It’s not all super-hip underground noisemakers and whacked-out psychedelic mayhem with me, you know. I am a big fan of proper, no-messing pop music. And regardless of whatever any number of ‘top XX’/’the best XX of the XXs’-type TV shows might suggest, the mid-1980s was a prime period for pop music. Or maybe it wasn’t. However, it was slap bang in the middle of my adolescent angst years, and therefore I was a prime target for the hitmakers of the time. When I was thirteen, Debbie Gibson was my ideal: totally clean cut, but with a hint of naughtiness in there somewhere. Maybe I had dreamt up the naughtiness, but that’s what adolescent boys do.
Pop music of the 1980s, despite being so blatantly manufactured and contrived, often had a simplicity and innocence about it. Okay, okay, it was designed to come across that way, everybody knows that with hindsight, but it worked. I prefer that to the relentless sexualisation and faux-‘grown up’ pop music of today. Production-wise, it was as shiny as it gets, too. Perfect teenage school disco fodder.
This single reminds me of a couple of things:
- The film Pretty In Pink: the song is nothing to do with it, but that film was a big part of my teenage years. Probably the film I have seen more than any other.
- Smash Hits: everybody says “yeah, Smash Hits used to be great”, but it really did. I distinctly remember reading about Talulah Gosh, Jesus and Mary Chain, Primal Scream, The Wedding Present and no end of other ‘cool’ bands in amongst the mainstream pop, whilst at the time not knowing who these weird bands were, and wondering where the ‘Only In My Dreams’ lyrics were to be found.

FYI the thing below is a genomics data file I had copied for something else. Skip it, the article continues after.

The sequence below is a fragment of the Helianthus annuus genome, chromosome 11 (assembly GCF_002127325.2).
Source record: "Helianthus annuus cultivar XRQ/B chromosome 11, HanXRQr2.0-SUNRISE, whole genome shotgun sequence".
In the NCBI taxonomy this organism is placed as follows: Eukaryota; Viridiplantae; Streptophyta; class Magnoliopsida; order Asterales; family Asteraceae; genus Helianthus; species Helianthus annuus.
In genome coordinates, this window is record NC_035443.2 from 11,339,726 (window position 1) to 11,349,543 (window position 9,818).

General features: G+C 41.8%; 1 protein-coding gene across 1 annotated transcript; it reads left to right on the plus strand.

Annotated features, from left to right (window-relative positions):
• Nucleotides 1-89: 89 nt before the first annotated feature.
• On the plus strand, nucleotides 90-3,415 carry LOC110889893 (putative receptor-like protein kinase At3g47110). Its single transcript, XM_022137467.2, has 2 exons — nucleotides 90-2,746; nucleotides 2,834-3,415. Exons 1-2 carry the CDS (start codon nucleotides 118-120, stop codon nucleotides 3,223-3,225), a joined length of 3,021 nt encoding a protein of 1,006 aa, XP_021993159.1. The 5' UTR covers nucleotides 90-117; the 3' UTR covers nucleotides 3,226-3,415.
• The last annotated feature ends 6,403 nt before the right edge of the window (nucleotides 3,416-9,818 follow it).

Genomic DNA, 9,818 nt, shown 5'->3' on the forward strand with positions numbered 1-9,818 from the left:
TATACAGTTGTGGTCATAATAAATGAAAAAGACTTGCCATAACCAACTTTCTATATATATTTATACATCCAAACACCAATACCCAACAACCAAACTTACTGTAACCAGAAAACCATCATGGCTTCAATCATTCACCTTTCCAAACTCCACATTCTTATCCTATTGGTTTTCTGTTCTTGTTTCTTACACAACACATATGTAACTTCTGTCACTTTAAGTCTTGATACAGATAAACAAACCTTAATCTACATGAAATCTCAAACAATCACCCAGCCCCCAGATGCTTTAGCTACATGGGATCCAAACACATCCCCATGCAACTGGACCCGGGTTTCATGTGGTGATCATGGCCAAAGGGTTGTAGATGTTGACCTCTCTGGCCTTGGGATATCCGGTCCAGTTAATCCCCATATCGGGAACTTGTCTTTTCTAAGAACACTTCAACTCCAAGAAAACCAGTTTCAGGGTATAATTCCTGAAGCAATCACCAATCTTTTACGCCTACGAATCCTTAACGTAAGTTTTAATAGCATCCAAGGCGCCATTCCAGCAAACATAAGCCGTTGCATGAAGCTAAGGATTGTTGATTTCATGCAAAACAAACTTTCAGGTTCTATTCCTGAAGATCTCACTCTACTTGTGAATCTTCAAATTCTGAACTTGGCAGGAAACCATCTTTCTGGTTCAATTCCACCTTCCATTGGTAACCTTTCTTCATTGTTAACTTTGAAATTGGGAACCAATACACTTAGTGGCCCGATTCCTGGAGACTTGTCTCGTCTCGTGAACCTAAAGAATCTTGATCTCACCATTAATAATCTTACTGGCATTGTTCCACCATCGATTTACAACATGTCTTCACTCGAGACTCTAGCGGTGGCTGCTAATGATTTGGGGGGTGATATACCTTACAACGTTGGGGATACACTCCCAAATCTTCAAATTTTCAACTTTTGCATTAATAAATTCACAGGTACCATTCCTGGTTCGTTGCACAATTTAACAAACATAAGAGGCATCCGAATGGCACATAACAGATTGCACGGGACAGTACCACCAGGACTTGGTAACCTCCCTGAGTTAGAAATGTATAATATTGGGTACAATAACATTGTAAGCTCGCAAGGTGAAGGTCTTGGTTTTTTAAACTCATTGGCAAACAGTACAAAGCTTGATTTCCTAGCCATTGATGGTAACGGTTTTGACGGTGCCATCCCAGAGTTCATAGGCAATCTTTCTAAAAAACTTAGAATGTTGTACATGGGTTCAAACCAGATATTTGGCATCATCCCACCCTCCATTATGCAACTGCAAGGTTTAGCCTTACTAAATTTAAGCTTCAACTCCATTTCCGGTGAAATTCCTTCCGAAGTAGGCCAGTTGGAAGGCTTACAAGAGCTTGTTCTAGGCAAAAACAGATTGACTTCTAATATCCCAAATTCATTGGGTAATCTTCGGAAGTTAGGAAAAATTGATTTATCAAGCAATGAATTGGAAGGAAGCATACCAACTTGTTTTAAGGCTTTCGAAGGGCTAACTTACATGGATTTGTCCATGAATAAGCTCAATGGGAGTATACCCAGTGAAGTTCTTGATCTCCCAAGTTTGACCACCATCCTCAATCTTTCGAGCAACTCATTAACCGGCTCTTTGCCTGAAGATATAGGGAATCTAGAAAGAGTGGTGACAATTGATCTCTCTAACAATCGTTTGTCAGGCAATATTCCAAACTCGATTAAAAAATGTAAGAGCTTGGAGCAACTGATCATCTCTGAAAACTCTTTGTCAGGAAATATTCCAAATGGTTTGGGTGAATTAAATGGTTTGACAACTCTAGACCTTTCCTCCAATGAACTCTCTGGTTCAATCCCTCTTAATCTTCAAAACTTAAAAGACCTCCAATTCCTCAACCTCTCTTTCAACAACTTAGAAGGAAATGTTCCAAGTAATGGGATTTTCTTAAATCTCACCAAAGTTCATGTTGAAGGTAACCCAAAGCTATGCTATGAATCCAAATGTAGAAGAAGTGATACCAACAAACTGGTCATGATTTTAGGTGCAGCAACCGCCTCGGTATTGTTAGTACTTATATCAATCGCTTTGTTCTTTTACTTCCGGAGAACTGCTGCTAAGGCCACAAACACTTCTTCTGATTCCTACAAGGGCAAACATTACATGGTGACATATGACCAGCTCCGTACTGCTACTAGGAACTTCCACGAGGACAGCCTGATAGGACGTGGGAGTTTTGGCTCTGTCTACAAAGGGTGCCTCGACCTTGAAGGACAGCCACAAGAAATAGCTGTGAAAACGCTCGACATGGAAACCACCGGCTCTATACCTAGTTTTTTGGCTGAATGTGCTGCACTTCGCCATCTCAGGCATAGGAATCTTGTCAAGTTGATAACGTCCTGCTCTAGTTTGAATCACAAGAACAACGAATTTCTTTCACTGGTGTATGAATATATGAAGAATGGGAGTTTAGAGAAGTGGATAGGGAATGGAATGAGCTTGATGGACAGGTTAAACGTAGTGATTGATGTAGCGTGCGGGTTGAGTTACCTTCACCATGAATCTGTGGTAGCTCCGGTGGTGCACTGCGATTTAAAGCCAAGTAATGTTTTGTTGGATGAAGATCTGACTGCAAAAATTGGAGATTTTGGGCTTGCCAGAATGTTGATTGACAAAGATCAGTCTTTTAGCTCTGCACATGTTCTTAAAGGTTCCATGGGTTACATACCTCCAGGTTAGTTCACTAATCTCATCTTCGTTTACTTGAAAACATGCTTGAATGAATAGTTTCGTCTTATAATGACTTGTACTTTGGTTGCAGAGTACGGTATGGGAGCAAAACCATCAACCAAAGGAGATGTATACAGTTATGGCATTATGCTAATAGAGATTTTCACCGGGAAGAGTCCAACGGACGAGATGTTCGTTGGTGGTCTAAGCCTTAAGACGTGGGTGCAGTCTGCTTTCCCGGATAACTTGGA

Never sure whether the title of this single refers to Geocities as in the legendary free webspace provider that was responsible for around a billion home-built websites, almost all featuring those early graphical hits of the internet:
The multicoloured rainbow horizontal rule
The animated .gif showing letters flying into a mailbox
According to Wikipedia, the name GeoCities was first used in ’95, so perhaps Ganger were right on the internet’s cutting edge and decided to write a song about a webspace provider. Who knows. If it’s true, it’s never happened again, as far as I know: where are the songs about other online providers? It’s a whole seam waiting to be mined.
On a related note, the cover art of this record is horrible enough to accurately reflect the design nightmares of the late ’90s internet. A shame, as the music contained within is sublime repeato-post-rock that still sounds fresh, smooth and slick. Like an oil spill. Members of the Glasgow-based Ganger went on to form the controversially-named Fuck-Off Machete, as well as Aereogramme. I always liked the band name Fuck-Off Machete: very satisfying. It was a disappointment when they shortened it to just FO Machete. Sell-outs!!!
Yet another Cud record – the third one I’ve written about on here. This was never meant to be a Cudblog, but you can’t argue with the orders of a random number generator. Ever wondered how I decide which record I’m going to write about each time? No? Never? Well, I’m going to tell you anyway. I use a random number generator that is, apparently, a ‘True’ Random Number Service. According to the website:
The randomness comes from atmospheric noise, which for many purposes is better than the pseudo-random number algorithms typically used in computer programs.